This Article is From Jul 20, 2016

'Smart Glove' For Speech Impaired Developed By B.Tech Students

'Smart Glove' For Speech Impaired Developed By B.Tech Students

The prototype took 16 weeks to build and costs Rs 7,500.

Bengaluru: Students of an engineering school here have developed a 'smart glove' called MUDRA which converts hand gestures based on Indian sign language into spoken English, potentially paving the way for speech-impaired individuals to communicate more effectively with others.

The feat was achieved by a team of four B.Tech students - Abhijith Bhaskaran, Anoop G Nair, Deepak Ram and Krishnan Ananthanarayanan at Amrita School of Engineering's Amrita Robotics Research Lab (ARRL) at the Bengaluru campus.

HR Nandi Vardhan, who mentored the students, said the glove is designed to convert hand gestures in Indian sign language to voice.

"Though this is our initial focus, the glove is multi-purpose and versatile. It can be reprogrammed for a range of applications in which motion-sensor technology plays an important role, such as gaming stations, virtual reality, remote control of devices, and the robotics and medical industry. The glove has a vast potential due to its simplicity and powerful algorithm."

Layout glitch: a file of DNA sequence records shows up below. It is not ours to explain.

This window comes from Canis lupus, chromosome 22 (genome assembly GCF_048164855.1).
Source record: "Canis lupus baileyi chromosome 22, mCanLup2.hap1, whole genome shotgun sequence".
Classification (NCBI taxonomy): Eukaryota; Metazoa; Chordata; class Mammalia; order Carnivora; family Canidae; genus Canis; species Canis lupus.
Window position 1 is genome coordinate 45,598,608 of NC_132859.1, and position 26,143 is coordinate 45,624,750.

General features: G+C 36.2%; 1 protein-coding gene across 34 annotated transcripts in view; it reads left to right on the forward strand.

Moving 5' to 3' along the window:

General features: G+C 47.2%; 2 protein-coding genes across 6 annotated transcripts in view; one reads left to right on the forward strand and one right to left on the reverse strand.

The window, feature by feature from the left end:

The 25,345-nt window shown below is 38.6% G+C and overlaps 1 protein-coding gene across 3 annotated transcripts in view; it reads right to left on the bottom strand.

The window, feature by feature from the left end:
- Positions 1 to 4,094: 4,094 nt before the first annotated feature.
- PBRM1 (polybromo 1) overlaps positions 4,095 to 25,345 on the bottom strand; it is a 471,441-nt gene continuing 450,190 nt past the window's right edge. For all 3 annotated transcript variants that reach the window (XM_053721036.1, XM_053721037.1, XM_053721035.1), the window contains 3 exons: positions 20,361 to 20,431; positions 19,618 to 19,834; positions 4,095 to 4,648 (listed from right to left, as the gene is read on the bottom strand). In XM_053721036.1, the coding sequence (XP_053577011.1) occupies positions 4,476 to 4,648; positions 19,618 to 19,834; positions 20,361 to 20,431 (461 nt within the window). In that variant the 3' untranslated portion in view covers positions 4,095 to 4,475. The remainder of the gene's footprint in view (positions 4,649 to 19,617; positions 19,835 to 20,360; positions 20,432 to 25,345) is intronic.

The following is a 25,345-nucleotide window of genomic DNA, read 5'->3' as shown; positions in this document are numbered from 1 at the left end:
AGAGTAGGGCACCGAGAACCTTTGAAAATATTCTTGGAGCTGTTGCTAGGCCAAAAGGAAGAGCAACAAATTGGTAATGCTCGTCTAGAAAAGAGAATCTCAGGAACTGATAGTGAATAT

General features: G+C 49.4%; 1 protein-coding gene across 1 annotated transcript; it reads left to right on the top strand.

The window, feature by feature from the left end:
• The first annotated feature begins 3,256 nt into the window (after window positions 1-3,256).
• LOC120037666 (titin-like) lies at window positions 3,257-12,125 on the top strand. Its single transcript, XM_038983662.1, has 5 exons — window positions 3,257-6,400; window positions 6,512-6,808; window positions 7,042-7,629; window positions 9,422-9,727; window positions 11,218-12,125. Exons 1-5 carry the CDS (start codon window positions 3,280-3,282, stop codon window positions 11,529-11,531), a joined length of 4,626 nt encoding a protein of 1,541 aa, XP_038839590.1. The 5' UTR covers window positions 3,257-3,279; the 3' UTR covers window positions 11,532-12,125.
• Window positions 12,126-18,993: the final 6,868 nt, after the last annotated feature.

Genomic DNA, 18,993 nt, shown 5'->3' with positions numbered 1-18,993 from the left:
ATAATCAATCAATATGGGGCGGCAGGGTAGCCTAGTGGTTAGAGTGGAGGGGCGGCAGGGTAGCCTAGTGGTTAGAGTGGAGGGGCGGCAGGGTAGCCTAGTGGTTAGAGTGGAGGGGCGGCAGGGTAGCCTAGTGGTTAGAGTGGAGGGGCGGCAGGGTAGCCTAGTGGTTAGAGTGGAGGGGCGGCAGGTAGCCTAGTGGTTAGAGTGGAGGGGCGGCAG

The lightweight MUDRA glove can be worn comfortably like a riding glove and recognizes hand gestures in all possible directions and angles using flex resistors, accelerometer and gyroscope, he said in an Amrita University release.

The corresponding output is transmitted as speech through inbuilt speakers, the release said, adding, the glove is cost effective without compromising on quality and efficiency.

Abhijith Bhaskaran said the glove is much cheaper compared to similar gesture-sensing products available today.

The prototype took 16 weeks to build and costs Rs 7,500.

The glove can currently recognize numbers from 1 to 10, and Indian sign language gestures corresponding to words such as morning, night, goodbye and thank you. It can detect four different states of each finger, and as many as 70 gestures can be configured, he said.

The glove is now in advanced stage of the production cycle. "We have begun validating its social feasibility. The preliminary results are very encouraging."

The team intends to conduct field trials once it has designed user experiments with all possible conditions and permutations, he said.